The Pequot Indians: Fort Mystic

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Imhotep Powell 10/2/08 7th period The Pequot Indians Fort Mystic The Pequot Indian are one of the most know Indian tribes in history because of many different reasons. The Pequot are a tribal nation of Native Americans who, in the 17th century, inhabited Connecticut. The Pequot War and Mystic massacre eliminated the Pequot in southern New England. The Pequot Indians were Highly-organized, aggressive and warlike, the Pequot also known as the “Destroyers” dominated Connecticut before 1637. A pattern continued later by the closely related Mohegan. As were their neighbors, the Pequot were an agricultural people who raised corn, beans, squash, and tobacco. Hunting, with an importance on fish and seafood because of their…show more content…
These tensions escalated when Pequot killed English colonists and traders in 1633 and 1636. After the murder of an English captain on Block Island in 1636, both sides began to prepare for further hostilities. While English troops arrived to strengthen Saybrook Fort, located at the mouth of the Connecticut River, some Pequot Indians attacked Wethersfield further north, killing nine. Under English and Mohegan command, white and Indian troops allied against the Pequot and support from the Narragansett Indians. After a two-day march, the party surprised and burned the Pequot fort near present-day Mystic. Only seven Indians escaped the slaughter. English forces attacked a second Pequot stronghold two miles away the same…show more content…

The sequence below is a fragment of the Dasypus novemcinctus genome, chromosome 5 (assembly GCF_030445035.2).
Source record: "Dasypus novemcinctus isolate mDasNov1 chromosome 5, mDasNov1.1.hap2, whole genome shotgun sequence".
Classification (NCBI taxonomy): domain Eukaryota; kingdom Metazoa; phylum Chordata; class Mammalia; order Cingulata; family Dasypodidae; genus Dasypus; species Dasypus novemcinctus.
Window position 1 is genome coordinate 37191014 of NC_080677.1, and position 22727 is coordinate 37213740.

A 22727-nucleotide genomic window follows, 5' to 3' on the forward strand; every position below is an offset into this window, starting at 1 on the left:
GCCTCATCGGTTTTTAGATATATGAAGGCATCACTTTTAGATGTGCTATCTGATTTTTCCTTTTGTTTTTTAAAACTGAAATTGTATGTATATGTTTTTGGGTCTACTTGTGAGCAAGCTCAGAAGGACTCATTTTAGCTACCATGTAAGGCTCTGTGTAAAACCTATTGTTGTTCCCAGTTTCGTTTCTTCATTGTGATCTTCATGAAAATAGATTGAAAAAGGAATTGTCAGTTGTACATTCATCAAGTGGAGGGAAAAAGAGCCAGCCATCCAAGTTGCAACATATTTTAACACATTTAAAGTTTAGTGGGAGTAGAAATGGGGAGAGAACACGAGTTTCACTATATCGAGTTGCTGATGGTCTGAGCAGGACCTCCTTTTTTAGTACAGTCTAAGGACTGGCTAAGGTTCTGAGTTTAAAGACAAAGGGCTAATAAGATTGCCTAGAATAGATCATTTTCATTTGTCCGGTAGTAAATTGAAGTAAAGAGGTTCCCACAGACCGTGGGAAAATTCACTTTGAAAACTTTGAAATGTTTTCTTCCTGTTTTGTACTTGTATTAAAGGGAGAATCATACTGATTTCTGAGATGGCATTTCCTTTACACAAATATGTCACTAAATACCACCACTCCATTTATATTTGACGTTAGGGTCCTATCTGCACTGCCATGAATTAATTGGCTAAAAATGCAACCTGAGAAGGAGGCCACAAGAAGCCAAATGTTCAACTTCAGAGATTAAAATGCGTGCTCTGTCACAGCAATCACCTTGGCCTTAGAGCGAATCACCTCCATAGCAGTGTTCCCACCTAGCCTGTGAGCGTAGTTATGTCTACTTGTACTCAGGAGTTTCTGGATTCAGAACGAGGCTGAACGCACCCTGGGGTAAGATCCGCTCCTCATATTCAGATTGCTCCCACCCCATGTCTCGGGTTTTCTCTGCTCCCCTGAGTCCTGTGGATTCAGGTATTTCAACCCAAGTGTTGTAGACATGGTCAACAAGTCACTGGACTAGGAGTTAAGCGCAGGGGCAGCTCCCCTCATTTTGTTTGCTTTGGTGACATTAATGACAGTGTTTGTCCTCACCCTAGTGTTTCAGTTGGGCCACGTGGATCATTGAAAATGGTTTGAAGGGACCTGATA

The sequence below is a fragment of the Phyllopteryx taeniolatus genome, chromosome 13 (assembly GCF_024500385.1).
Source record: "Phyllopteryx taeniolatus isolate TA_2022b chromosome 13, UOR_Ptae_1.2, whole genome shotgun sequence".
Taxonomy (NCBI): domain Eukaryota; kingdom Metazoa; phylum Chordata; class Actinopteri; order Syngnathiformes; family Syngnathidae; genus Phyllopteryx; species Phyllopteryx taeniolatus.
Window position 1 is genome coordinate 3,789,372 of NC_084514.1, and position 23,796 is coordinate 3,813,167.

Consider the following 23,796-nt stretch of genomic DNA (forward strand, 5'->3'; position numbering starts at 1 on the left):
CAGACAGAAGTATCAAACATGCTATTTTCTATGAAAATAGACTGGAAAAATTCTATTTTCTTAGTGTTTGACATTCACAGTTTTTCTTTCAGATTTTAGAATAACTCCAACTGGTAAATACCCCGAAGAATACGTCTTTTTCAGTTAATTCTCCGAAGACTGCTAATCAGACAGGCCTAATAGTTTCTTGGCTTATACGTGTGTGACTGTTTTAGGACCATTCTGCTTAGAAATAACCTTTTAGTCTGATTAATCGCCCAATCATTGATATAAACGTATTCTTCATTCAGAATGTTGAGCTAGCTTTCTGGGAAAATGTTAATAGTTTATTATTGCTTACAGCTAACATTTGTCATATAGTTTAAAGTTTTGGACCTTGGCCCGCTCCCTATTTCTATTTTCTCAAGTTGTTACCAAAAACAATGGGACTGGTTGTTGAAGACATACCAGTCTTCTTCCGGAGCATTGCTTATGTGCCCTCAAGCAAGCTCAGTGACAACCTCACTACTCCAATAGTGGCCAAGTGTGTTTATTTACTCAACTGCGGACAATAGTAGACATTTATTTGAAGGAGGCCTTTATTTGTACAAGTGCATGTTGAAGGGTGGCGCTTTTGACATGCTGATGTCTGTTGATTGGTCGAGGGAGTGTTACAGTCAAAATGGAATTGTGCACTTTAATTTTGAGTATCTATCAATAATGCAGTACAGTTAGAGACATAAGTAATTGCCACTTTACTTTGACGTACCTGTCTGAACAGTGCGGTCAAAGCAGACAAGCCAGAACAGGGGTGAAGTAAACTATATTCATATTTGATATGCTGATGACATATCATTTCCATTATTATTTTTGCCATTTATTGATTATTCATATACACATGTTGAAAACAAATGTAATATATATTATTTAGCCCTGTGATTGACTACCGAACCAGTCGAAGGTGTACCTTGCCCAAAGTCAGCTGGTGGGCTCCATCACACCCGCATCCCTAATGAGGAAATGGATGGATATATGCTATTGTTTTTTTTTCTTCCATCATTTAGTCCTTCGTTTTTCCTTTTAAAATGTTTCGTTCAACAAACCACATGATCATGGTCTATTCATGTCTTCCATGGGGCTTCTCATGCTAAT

The English and their allies pursued them and caught up with the group in Sasqua Swamp, near present-day Southport, Connecticut. The ensuing battle resulted in the capture of about 180 Pequot. The Pequot’s' Indian enemies adopted many of the captives into their own tribes and killed many of those who initially escaped. The war decimated the Pequot tribe as a formal political unit until the twentieth century, when Pequot descendants reorganized in southern New England. The remainders were placed under the Mohegan, and it is from this group that the two current Pequot tribes have evolved. The Mohegan treated their Pequot so badly that by 1655 the English were forced to remove them. Two reservations were established for the Pequot in 1666 and 1683. By 1762 there were only 140 Pequot, and the decline continued until reaching a low-point of 66 in the 1910 census. At present, the State of Connecticut recognizes two Pequot tribes: Mashantucket and Paucatuck. The 600 Paucatuck Eastern Pequot have retained the Lantern Hill Reservation 226 acres at North Stonington but are not federally recognized. The Mashantucket Western Pequot received federal recognition in 1983. Created from lands purchased from the profits of a bingo operation and successful land claim settlement, their Ledyard reservation has expanded to 1,800 acres. Striking changes occurred after a gambling casino began to

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